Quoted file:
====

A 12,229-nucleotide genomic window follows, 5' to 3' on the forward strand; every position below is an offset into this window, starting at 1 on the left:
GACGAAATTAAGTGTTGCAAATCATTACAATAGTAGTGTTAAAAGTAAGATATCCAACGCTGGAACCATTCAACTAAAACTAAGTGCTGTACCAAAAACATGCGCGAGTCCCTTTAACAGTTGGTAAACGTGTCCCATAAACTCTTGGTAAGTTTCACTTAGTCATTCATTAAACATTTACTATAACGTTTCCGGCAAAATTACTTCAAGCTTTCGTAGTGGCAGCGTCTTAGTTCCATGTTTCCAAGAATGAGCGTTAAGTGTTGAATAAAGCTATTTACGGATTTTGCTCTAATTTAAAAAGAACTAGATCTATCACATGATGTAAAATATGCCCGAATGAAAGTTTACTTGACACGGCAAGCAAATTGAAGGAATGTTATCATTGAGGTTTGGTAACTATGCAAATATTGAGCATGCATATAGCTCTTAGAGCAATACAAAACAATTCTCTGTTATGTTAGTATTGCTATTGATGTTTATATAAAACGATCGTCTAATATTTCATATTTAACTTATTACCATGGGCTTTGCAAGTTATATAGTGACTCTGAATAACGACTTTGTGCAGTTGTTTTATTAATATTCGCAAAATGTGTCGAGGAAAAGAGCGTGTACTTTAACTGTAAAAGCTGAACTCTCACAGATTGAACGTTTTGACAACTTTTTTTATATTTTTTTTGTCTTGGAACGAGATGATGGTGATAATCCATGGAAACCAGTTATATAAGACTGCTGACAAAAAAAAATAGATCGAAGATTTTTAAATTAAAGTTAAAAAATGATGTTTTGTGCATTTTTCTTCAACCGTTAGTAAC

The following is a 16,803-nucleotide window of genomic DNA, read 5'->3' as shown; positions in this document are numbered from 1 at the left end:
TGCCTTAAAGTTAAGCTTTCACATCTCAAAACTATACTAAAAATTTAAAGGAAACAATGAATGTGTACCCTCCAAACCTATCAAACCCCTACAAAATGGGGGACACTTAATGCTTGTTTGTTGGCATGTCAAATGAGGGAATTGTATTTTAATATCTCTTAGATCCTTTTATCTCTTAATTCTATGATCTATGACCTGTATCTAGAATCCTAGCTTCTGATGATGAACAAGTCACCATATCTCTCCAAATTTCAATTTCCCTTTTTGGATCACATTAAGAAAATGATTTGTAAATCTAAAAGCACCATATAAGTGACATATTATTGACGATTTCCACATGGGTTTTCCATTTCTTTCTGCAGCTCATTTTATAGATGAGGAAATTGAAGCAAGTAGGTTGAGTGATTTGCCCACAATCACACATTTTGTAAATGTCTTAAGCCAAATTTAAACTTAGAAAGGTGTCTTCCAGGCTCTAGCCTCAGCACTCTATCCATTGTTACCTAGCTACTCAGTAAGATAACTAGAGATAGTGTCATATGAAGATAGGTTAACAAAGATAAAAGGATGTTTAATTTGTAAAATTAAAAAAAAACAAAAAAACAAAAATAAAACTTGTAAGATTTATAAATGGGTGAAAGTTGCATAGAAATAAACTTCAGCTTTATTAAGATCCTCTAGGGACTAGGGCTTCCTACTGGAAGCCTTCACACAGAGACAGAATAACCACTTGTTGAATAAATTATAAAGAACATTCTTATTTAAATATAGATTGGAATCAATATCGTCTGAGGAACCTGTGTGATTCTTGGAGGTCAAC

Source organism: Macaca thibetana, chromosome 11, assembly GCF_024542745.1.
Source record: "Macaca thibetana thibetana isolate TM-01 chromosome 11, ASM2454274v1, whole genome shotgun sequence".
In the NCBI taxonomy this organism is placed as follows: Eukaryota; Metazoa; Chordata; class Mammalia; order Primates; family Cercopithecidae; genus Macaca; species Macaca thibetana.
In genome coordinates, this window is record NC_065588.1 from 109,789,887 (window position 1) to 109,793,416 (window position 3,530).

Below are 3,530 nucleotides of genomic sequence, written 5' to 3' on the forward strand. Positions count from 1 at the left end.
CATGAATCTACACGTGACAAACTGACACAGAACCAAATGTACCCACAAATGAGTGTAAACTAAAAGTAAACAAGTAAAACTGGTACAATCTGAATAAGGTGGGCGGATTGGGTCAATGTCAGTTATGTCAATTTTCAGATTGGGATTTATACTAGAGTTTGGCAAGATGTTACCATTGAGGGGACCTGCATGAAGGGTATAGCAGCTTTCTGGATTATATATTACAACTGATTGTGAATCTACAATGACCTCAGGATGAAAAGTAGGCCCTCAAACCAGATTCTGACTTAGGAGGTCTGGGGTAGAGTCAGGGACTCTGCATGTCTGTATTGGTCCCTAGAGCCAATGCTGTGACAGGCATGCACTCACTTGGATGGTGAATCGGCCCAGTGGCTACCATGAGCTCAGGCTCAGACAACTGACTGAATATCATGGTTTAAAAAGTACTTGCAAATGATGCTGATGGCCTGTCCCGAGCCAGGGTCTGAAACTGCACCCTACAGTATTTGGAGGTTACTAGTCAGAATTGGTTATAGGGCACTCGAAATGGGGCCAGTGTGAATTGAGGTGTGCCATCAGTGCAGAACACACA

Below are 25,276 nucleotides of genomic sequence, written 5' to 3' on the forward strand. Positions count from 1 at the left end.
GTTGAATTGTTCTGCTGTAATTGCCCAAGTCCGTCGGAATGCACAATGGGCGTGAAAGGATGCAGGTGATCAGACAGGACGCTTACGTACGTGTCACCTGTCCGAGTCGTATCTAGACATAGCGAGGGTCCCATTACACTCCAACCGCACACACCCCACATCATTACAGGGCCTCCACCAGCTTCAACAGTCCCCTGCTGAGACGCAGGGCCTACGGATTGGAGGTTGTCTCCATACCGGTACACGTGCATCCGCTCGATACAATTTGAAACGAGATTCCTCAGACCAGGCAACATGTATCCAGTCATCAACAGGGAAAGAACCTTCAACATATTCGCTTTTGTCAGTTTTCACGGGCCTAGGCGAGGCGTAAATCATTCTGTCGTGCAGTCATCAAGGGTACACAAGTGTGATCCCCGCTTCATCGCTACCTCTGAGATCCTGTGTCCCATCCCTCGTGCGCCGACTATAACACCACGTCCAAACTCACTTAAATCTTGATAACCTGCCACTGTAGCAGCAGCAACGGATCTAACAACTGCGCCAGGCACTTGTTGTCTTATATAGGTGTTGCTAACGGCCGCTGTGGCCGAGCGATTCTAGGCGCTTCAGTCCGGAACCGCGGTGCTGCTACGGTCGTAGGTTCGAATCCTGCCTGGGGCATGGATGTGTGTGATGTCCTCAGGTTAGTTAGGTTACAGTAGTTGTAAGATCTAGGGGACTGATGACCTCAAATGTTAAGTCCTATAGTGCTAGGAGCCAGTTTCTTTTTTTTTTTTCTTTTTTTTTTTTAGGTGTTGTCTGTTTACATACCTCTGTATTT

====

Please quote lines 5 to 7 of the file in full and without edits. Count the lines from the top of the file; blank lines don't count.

Source organism: Macaca thibetana, chromosome 11, assembly GCF_024542745.1.
Source record: "Macaca thibetana thibetana isolate TM-01 chromosome 11, ASM2454274v1, whole genome shotgun sequence".
In the NCBI taxonomy this organism is placed as follows: Eukaryota; Metazoa; Chordata; class Mammalia; order Primates; family Cercopithecidae; genus Macaca; species Macaca thibetana.